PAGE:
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  Sports   Cricket  24 Sep 2017  Australia look beleaguered and short of class

Australia look beleaguered and short of class

THE ASIAN AGE. | AYAZ MEMON
Published : Sep 24, 2017, 4:17 am IST
Updated : Sep 25, 2017, 7:07 am IST

The inability of batsmen to cope with Kuldeep Yadav and Yuzvendra Chahal has been the major cause of their problems.

Indian cricket captain Virat Kohli plays football during a practice session in Indore. (Photo: PTI)
 Indian cricket captain Virat Kohli plays football during a practice session in Indore. (Photo: PTI)

Seeing how the first couple of ODIs have panned out, Australia seem in for a drubbing. In both matches they’ve looked beleaguered, short of class and self-belief: Easy pickings for an India team high on testosterone, confidence and performance.

In the absence of regular bilateral cricket between India and Pakistan, the surround-sound accompanying Indo-Australia matches has gone up dramatically in the past couple of decades. Several controversies that erupted in this period have also given the contest a needle edge.

 

The rivalry has not always lived up to its billing, but the Test series last season was so hotly contested that a great contest was anticipated this time. The last time too the two sides were locked in an ODI series here, it provided riveting cricket with the home team prevailing narrowly.

Australia’s performances in this series yet have been disappointing. Somewhat surprising because though three stellar players in Mitchell Starc, Josh Hazlewood (both not on tour) and Aaron Finch (in the squad but injured) have been missed, the team still looked to have enough talent.

Moreover, most players in the unit have fairly rich experience of Indian conditions and Indian players through participating in the IPL or having come here on one or more tours in the past few years. But this seems to have been of little help.

 

Yes, there were phases when both matches hung tantalisingly in the balance. But India were able to swing both their way — the first through batting, the second through bowling — by showing greater gumption or skill or both to win by handsome margins.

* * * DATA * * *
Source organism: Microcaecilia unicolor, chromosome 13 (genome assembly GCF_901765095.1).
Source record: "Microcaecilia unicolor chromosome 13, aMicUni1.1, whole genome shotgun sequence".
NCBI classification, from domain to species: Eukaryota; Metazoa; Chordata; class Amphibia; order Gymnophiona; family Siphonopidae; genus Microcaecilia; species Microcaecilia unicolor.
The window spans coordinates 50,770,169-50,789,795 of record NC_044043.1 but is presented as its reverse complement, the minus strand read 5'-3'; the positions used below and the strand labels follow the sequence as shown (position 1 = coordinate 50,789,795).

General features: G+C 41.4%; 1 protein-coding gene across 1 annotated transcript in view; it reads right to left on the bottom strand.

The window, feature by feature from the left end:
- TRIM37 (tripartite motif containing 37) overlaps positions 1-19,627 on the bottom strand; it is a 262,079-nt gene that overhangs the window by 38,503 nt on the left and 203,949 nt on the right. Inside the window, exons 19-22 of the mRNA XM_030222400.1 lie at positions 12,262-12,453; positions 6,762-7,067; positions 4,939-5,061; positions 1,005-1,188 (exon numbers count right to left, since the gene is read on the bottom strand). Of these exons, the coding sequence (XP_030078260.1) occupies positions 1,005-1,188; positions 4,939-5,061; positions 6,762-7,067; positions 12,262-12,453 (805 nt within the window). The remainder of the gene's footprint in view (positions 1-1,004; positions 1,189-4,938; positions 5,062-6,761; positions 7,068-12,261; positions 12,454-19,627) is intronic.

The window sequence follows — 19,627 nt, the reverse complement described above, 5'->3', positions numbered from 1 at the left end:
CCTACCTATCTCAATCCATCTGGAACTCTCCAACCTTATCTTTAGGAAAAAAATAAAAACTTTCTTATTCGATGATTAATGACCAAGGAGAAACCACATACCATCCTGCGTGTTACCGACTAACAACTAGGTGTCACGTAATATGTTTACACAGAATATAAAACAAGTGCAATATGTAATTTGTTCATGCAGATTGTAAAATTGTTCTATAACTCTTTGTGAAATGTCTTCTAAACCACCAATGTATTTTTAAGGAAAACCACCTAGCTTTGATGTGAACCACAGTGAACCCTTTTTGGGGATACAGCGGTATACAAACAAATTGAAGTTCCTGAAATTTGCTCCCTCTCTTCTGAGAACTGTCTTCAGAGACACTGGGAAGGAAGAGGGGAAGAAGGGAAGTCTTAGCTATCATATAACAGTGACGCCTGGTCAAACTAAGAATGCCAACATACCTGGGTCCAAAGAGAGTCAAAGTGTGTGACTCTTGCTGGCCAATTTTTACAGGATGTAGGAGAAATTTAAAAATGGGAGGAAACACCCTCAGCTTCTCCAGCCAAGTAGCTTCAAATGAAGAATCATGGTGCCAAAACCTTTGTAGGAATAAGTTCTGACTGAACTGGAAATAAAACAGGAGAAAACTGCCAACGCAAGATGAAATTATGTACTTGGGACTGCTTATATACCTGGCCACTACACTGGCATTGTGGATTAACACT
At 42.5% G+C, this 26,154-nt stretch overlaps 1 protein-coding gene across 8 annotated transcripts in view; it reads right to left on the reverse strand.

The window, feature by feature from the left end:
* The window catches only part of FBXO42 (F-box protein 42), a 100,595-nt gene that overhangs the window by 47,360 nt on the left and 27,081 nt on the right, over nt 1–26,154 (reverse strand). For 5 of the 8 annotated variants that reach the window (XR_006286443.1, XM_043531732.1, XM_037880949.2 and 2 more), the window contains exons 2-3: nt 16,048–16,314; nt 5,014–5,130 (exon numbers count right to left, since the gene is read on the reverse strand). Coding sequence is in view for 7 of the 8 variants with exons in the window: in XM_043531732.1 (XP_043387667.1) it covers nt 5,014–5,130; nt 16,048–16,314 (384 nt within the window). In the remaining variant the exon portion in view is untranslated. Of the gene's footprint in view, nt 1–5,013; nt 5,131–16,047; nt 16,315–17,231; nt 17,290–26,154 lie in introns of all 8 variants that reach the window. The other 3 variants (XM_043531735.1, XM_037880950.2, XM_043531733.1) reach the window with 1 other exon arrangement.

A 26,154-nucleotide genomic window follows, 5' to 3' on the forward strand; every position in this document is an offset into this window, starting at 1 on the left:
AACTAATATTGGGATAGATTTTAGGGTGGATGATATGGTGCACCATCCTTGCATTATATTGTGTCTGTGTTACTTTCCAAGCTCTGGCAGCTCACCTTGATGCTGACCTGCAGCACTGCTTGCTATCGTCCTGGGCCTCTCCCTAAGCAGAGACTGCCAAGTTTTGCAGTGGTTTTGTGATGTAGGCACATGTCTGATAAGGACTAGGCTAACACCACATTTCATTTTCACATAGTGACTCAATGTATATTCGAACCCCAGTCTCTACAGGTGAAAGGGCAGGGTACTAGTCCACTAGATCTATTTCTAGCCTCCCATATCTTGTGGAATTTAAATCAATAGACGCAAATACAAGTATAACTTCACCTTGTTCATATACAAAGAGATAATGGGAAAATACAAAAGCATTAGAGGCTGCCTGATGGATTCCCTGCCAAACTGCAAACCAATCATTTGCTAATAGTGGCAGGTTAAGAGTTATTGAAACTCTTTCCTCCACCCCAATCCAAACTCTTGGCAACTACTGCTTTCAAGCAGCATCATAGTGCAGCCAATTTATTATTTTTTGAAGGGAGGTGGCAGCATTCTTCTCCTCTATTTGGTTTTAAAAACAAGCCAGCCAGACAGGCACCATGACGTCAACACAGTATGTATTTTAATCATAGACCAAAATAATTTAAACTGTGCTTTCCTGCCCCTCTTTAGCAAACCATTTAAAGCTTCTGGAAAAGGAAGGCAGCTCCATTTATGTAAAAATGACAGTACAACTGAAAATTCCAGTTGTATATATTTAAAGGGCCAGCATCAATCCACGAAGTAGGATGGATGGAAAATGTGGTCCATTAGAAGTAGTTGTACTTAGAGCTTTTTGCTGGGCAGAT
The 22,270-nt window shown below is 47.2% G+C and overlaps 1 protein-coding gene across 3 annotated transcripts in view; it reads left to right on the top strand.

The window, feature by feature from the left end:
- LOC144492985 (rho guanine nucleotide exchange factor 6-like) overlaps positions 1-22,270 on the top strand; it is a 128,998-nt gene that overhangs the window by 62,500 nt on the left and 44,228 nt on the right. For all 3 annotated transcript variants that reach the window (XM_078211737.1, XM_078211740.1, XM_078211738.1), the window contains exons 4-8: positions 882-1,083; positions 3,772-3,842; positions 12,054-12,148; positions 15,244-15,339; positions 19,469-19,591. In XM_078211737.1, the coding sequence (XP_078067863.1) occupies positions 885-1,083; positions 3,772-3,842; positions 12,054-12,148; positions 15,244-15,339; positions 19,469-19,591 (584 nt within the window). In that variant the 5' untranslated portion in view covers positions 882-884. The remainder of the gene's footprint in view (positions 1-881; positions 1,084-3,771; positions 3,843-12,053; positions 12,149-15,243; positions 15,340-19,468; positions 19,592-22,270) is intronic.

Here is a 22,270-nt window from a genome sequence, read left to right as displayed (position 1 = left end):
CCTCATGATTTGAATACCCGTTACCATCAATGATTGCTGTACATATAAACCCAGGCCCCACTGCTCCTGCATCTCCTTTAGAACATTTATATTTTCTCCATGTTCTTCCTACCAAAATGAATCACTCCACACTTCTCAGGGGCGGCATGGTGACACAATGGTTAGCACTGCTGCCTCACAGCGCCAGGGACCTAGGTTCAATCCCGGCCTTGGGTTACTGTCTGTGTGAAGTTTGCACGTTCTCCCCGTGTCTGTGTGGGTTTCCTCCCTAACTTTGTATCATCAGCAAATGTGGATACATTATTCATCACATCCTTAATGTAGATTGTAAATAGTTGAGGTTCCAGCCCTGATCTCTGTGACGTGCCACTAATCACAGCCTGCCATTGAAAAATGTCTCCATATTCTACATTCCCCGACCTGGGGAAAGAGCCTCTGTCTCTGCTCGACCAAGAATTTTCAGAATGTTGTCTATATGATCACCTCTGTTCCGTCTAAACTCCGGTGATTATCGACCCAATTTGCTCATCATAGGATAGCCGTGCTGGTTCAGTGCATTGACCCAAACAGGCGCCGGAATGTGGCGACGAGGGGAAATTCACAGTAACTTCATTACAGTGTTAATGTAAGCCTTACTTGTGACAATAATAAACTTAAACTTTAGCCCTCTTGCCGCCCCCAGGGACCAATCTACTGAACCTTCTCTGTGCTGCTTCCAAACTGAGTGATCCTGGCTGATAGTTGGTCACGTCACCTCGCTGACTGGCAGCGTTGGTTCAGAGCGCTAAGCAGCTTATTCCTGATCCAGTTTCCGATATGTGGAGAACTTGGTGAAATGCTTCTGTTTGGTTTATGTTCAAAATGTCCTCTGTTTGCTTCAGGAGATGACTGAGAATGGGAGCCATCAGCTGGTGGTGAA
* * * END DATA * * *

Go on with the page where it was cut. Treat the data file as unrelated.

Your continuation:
That India have been the better side is patent. Kohli and Co have been on a roll, and against the Aussies just seem to have taken their performance a notch higher. One player (or two) has been able to transform a losing situation into a winning one.

What is surprising was how easily Australia surrendered the advantage in both matches. Their gameplan to counter the opponents seemed ill-forged, and lack of resolve has belied their reputation as never-say-die battlers.

 

The inability of batsmen to cope with Kuldeep Yadav and Yuzvendra Chahal has been the major cause of their problems. They’ve got themselves into a tangle against the young wrist-spinners and under this pressure, struggled against other bowlers too.

Playing spin has always been the bugbear for teams touring India, but Australia have generally done better than other teams from outside the sub-continent. A rich legacy (think O’Reilly, Grimmett, Benaud, Mallet, Gleeson, Warne, McGill) meant that they were not only adept at playing spin, but their own spinners could trouble batsmen in Asia.

This always ensured a see-saw battle whenever they toured India as records show. In the past decade, however, the Aussies have been overwhelmed surprisingly easily. Since 2008, they haven’t won a single Test series in India and also been at the receiving end in limited overs cricket too.

 

But it is not just in India that the Aussies have suffered. In the past few years, they’ve been beaten 4-0 by India in 2013, wiped out by Pakistan in the UAE shortly after, whitewashed in a Test series Sri Lanka a little over a year ago, and even lost a Test to Bangladesh a few weeks ago, though they did salvage some pride by squaring the series.

Obviously limited overs cricket is a different ball game from the longest format, but poor performances in Tests seems to have spilled over into limited overs cricket too, and the Australians have failed to win anything of consequence in ODIs or T20 either.

The current series offered opportunity for redemption. But while the rubber is still open and the uncertainties of cricket are only too well-known, to beat this red-hot Indian team seems unlikely unless the Aussies are able to turn the tide dramatically.

 

It may be that the wider focus of the Australians is on the Ashes series coming up soon. This is fair dinkum given the legacy and tradition it entails. But surely they are here to win the series, not on a goodwill mission.

From a competitive aspect, hopefully the remaining matches will be far more engaging than what we’ve seen so far.

Tags: mitchell starc, josh hazlewood, aaron finch, kuldeep yadav